Online Classes Vs. the Traditional Classroom

Online college courses are in high demand these days, since many people want the flexibility that online classes offer. Teaching online is still a new concept for many professors and therefore many teachers wonder what they are getting themselves into. Students have similar questions about the new technology and tools an online environment brings.

What are the differences between online teaching and teaching face-to-face? With online college classes becoming so popular, it is important for both professors and students to know how online classes work. Here are some facts about online courses:

Online Course Tools

While methods vary depending on the online school and your specific program, online courses can use many different tools including email communication, podcasts, posted material, message boards, live video classes, archived video classes, and more.

Types of Online Courses

Generally, there are two different types of online programs: synchronous, where students must be online at certain times to interact in real time with classmates and instructors, and asynchronous, in which you can complete your coursework whenever you like, though there are generally still due dates for assignments. Asynchronous classes are generally the most common due to demands for the greater flexibility they offer.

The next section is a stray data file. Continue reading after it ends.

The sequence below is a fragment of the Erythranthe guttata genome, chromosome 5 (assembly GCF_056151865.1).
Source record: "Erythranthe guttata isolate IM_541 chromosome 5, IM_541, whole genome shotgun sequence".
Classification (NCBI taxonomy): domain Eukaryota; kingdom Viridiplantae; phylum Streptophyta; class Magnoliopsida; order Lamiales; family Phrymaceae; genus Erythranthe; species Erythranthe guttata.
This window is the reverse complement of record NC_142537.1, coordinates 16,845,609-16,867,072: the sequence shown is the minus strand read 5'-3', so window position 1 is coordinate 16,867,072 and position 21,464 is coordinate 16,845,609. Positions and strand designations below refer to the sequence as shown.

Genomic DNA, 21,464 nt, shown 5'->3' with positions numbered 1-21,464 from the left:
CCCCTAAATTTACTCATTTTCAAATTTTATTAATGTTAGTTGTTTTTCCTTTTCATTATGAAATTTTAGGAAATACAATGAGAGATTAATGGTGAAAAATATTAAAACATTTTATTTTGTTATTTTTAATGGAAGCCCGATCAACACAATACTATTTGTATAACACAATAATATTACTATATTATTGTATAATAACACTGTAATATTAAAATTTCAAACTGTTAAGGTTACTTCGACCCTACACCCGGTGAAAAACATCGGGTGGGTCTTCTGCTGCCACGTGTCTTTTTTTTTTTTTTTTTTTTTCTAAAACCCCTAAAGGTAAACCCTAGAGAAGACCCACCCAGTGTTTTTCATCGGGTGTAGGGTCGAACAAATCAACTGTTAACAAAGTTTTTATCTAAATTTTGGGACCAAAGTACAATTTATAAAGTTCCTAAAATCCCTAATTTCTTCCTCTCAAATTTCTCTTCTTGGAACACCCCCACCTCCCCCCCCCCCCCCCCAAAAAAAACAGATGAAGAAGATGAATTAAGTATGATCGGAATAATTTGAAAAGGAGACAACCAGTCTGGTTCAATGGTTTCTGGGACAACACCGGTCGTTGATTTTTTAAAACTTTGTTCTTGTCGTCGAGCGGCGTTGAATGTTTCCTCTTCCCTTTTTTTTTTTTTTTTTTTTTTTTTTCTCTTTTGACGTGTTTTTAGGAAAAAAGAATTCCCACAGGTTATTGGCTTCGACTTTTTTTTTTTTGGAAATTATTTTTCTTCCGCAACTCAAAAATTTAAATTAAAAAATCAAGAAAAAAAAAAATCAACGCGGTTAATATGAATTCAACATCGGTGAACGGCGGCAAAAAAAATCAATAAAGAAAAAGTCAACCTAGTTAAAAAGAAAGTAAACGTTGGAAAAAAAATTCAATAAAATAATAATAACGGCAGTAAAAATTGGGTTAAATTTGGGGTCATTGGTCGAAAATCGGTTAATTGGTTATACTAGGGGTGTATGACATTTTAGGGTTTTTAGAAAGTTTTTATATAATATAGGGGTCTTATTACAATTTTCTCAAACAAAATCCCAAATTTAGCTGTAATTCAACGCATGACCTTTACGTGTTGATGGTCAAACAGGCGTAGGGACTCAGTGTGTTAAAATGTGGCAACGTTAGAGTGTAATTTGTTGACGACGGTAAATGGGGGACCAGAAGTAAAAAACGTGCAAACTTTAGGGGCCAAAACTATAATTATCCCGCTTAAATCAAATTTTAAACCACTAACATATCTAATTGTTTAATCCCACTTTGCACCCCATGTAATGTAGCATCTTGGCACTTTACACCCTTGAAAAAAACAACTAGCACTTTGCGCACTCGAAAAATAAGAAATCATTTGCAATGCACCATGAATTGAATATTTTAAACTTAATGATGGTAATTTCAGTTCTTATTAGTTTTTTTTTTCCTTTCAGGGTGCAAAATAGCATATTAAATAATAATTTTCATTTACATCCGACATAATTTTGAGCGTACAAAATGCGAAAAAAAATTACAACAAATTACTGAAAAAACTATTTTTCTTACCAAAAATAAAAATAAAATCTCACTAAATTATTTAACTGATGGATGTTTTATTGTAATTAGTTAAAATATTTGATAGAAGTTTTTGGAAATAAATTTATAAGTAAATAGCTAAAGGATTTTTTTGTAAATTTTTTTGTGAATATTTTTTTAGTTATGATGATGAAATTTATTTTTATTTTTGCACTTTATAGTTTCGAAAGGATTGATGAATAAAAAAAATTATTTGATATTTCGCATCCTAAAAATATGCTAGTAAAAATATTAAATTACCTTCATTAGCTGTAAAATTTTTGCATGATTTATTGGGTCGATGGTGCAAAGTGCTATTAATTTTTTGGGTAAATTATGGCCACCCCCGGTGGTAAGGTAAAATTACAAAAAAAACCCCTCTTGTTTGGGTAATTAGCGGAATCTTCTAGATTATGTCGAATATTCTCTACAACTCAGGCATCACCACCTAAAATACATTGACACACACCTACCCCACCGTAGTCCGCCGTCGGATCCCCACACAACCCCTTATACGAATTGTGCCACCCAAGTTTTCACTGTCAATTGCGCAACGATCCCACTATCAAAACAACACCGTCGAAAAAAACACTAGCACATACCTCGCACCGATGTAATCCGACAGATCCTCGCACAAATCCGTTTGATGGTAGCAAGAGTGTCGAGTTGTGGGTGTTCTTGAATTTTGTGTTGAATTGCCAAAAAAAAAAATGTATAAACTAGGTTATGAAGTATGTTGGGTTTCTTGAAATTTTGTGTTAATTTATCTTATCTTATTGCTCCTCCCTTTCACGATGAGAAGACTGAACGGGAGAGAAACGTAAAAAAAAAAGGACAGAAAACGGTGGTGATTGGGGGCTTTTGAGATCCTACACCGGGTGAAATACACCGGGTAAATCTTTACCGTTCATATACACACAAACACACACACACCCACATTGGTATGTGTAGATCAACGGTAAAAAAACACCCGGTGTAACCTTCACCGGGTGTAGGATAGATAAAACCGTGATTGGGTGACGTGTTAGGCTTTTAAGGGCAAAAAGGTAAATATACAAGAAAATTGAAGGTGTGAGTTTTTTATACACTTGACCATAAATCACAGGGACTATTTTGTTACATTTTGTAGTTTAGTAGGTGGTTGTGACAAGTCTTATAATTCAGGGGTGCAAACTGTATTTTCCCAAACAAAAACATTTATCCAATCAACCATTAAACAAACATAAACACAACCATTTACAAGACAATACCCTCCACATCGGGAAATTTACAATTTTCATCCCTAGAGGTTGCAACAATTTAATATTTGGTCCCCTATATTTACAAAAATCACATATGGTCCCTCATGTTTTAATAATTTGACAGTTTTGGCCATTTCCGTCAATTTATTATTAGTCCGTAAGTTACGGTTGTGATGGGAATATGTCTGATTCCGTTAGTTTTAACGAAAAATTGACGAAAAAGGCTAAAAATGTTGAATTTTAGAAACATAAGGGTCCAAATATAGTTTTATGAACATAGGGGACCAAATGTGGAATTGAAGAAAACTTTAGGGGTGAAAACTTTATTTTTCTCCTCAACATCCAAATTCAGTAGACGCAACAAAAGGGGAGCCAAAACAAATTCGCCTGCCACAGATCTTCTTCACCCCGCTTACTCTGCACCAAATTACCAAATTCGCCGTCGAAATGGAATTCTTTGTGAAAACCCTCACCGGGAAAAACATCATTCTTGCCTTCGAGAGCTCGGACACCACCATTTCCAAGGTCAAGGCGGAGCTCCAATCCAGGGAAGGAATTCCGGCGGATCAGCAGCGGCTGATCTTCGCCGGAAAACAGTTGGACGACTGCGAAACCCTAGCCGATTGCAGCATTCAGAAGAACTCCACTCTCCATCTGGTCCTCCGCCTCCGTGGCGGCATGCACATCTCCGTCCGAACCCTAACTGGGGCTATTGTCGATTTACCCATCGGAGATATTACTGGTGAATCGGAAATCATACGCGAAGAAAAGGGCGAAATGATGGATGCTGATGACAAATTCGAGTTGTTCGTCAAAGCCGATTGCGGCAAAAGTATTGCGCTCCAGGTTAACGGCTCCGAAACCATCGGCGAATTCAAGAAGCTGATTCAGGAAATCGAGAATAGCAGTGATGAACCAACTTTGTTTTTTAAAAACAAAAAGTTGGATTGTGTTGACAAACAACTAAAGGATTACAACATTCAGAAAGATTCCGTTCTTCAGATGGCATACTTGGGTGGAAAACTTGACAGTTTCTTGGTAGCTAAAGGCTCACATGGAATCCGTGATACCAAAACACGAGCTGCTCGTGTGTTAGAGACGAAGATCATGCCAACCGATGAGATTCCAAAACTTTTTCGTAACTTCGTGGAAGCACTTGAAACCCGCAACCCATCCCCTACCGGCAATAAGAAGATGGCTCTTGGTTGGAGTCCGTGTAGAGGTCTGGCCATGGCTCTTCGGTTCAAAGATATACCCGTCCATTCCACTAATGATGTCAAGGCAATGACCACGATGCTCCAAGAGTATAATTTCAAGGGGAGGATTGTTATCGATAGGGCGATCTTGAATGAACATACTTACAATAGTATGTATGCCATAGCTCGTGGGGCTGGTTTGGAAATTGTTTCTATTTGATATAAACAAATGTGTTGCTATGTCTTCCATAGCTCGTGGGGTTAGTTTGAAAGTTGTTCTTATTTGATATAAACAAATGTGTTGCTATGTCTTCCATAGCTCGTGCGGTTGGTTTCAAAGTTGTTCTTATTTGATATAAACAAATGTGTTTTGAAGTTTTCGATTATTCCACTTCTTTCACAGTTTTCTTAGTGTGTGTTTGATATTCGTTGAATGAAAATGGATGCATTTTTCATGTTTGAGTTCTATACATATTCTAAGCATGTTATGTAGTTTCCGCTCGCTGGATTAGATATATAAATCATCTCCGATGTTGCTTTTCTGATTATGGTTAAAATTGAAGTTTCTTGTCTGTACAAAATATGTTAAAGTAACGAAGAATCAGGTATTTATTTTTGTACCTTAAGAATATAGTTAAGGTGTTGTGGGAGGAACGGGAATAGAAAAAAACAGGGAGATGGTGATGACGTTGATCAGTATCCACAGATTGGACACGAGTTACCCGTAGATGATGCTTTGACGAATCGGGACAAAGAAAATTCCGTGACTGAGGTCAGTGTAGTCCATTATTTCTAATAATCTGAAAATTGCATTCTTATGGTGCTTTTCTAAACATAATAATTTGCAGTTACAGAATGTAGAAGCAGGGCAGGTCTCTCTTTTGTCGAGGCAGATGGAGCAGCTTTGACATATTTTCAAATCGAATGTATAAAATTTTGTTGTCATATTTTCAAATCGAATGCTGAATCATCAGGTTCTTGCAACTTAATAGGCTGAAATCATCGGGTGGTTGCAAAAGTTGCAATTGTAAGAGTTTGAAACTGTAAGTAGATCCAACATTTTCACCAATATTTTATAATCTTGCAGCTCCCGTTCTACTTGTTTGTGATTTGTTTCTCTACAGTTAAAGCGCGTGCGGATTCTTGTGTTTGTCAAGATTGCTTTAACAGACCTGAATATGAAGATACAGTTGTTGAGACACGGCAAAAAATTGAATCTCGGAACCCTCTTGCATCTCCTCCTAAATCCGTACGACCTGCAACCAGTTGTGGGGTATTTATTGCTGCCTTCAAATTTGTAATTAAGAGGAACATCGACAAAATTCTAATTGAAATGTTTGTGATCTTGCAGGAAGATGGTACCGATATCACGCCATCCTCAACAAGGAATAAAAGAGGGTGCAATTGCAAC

How are Online Courses Organized?

Because online classes are so text-based and often lack visual cues, every aspect of the course has to be spelled out in detail to avoid misunderstandings. In an online class, all of the professor’s lectures must be typed out and posted on the class website for students to read. Directions for all assignment must be written out in a logical, complete way. Converting traditional classes to online classes can mean lots of work for professors: all the material they usually say in front of classes must be converted to text; in addition to this, things need to be said in a different way to be understood in a text-based context.

Are Online Courses Difficult?

Even after they begin, online courses are often more work for professors, and students, than some traditional classes. Online instructors must log on to the course web site at least many times a week for a certain amount of time each session. They answer student questions, respond to discussion threads, evaluate assignments, and often spend a significant amount of time communicating by e-mail.


Online college courses require a lot of work, from both professors and students. They are highly text-based, which tends to require students to really think about what they are posting to discussion boards. Additionally, the more anonymous online forum promotes more equality between instructors and students. Despite the initial anonymity, over time, one-to-one relationships can be emphasized more in online classes than in more traditional settings.



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